more on Disney’s September 2010 quarter

As I mentioned in my post from Friday, DIS reported its September quarter (actually ended October 2nd) results shortly before the close on Thursday afternoon.  The stock dropped sharply on the news release, because the market perceived that the company had “missed” analysts’ expectations for earnings per share by a penny.  Sell-side analysts seemed nonplussed by the apparent weakness.  I heard one analyst, identified is being one of the most highly sophisticated followers of DIS, say in an interview that she hoped to get some clarification of the poor numbers during the company’s conference call that evening.

DIS shares were very strong from the opening bell on Friday and gained 5% on the day, moving counter to an overall market decline.

What happened?

Three factors–other than the unusual release time–conspired to create the initial confusion:

1.  Sell-side analysts who follow the company seem to have been unaware of truly basic facts about how DIS recognizes earnings–although even a casual reading of the company’s earnings releases would reveal them.  They are:

a.  that the fourth quarter of 2009 was 14 weeks ling vs. 13 for this year’s period, meaning last year’s quarter had about $.03 “extra” in eps, and

b.  that $.09 in eps from cable contracts that is normally recognized in the fourth quarter had been already recognized in the third this year.

Together, these two factors meant that the proper base comparison against which to judge 4Q2010 eps wasn’t $.46 but about $.34.  So $.45 in eps represents a 32% gain over last year–a huge quarter and not a “miss.”

It’s true that some short-term speculators scan earnings releases electronically for key words and automatically generate trades when they see positive or negative surprises.  That accounts for the speed of the Wall Street reaction.  But the real issue was that analyst estimates were inexplicably bad.

To my mind, there’s no way the consensus earnings forecast should have been $.46, or that analysts’ estimates should have ranged as high as $.53.  The only way this could have happened is that they didn’t factor in either a. or b. above into their numbers.  The fact that no one issued flash “buy” reports on the stock weakness, and that the “best” analyst on DIS would say on tv that the numbers were bad and that she wanted concrete information and not excuses from management on the conference call, reinforce my conclusion.

I’m dumbfounded.

Welcome to the new Wall Street reality.

Looking on the bright side, inefficiency in the market means a better chance for individual investors to do well.

2.  The DIS management seems to me to have high standards for performance.  I think that’s good.  But I think I can detect a half-scolding tone in management voices when analysts ask for explanations of aspects of company operations that have been covered in prior conference calls.  In other words, it’s unwilling to spoon-feed analysts.  Also, for competitive reason, there’s some information it won’t divulge.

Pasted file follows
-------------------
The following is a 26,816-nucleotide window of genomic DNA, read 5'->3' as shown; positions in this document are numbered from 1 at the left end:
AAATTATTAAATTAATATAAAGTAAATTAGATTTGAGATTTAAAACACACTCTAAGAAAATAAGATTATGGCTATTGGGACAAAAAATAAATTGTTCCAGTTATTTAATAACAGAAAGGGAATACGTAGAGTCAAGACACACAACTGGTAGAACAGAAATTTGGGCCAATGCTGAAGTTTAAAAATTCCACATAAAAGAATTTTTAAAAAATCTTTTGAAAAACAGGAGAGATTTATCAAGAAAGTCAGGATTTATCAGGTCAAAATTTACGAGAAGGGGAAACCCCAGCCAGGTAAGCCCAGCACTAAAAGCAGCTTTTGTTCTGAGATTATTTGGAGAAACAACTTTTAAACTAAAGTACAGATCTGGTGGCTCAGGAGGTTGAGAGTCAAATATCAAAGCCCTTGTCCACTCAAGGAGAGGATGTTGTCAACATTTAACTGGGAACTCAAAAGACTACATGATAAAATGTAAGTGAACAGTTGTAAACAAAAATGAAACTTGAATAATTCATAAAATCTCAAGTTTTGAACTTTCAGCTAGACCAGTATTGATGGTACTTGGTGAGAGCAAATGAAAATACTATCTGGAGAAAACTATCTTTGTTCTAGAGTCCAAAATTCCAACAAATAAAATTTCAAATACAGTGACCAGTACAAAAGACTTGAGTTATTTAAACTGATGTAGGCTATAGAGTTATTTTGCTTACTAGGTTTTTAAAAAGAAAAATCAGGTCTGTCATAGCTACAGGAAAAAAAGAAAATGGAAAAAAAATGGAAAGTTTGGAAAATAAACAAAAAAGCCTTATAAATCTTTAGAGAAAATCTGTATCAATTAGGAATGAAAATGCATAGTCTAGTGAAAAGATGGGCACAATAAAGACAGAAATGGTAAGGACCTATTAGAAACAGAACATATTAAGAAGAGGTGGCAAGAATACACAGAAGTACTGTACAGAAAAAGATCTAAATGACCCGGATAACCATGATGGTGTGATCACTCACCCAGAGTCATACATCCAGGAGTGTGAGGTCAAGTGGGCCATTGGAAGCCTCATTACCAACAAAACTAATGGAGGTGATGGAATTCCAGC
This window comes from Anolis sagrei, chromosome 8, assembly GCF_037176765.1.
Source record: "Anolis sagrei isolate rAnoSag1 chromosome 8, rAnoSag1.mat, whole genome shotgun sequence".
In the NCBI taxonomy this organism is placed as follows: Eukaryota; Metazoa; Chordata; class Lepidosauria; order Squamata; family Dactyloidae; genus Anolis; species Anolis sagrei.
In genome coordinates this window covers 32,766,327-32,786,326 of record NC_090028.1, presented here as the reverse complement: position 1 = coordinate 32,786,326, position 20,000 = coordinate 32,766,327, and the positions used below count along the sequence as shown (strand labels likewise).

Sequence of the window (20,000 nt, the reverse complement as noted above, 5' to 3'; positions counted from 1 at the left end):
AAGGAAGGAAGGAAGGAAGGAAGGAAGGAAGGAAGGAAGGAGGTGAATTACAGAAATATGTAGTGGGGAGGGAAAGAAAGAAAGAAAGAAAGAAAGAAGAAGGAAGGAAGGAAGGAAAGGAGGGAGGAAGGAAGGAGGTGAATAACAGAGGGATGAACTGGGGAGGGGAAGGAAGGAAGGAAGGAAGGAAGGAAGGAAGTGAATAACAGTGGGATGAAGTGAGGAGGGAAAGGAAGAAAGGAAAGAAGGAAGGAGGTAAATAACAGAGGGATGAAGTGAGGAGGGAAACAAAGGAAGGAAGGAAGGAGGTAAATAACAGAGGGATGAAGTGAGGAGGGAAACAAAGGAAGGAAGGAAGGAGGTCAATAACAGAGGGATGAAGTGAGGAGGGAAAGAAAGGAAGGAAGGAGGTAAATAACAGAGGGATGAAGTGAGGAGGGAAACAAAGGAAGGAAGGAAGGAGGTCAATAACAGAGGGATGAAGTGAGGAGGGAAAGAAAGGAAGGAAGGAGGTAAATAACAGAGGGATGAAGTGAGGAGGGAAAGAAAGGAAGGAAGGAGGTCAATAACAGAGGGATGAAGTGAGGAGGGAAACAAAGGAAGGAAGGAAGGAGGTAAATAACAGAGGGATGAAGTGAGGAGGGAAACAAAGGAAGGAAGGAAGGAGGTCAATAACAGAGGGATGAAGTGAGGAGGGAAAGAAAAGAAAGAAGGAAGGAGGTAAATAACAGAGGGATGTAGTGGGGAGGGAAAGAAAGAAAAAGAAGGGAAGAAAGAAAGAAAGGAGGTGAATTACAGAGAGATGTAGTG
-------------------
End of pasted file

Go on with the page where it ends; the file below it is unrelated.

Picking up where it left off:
3.  The investor relations function isn’t (…functioning, that is).  Typically, when an analyst wants company background that’s too basic to justify taking up top management’s time–and I read this management as one that doesn’t suffer fools gladly–he/she turns to the investor relations department to explain company structure, philosophy and operations.  If DIS wants better educated analysts (maybe it doesn’t), IR has to do a lot of the heavy lifting, reaching out to analysts if necessary.

The evidence in analyst behavior is that DIS’s IR isn’t doing its job.  I’ve only had one recent contact with this department, when I wanted factual detail on the terms of the acquisition of Marvel Entertainment.  After waiting in vain for a return call for almost two days, I found the data I needed on the Edgar site on the internet.

Yes, I realize I’m no longer in position of power on Wall Street.  But when I called IR to say I had the info and they should take me off their phone list of investors awaiting calls, I detected no sense of urgency, no sense of obligation to provide information to owners of the company or their representatives.  One interaction isn’t enough to generalize from. But the attitude is consistent with one that prevailed among big companies twenty or thirty years ago and has thankfully been changed in most places.


Assuming I’ve got a generally accurate assessment of the state of play at DIS, there may be future trading opportunities in this stock based on analysts lack of attention to detail.

I also suspect that as brokerage houses continue to reduce their commitment to analysts, given their view that research is a loss leader, that situations like this one will occur in more names.  Common sense and a little bit of effort may be very rewarding for ordinary individuals like us.

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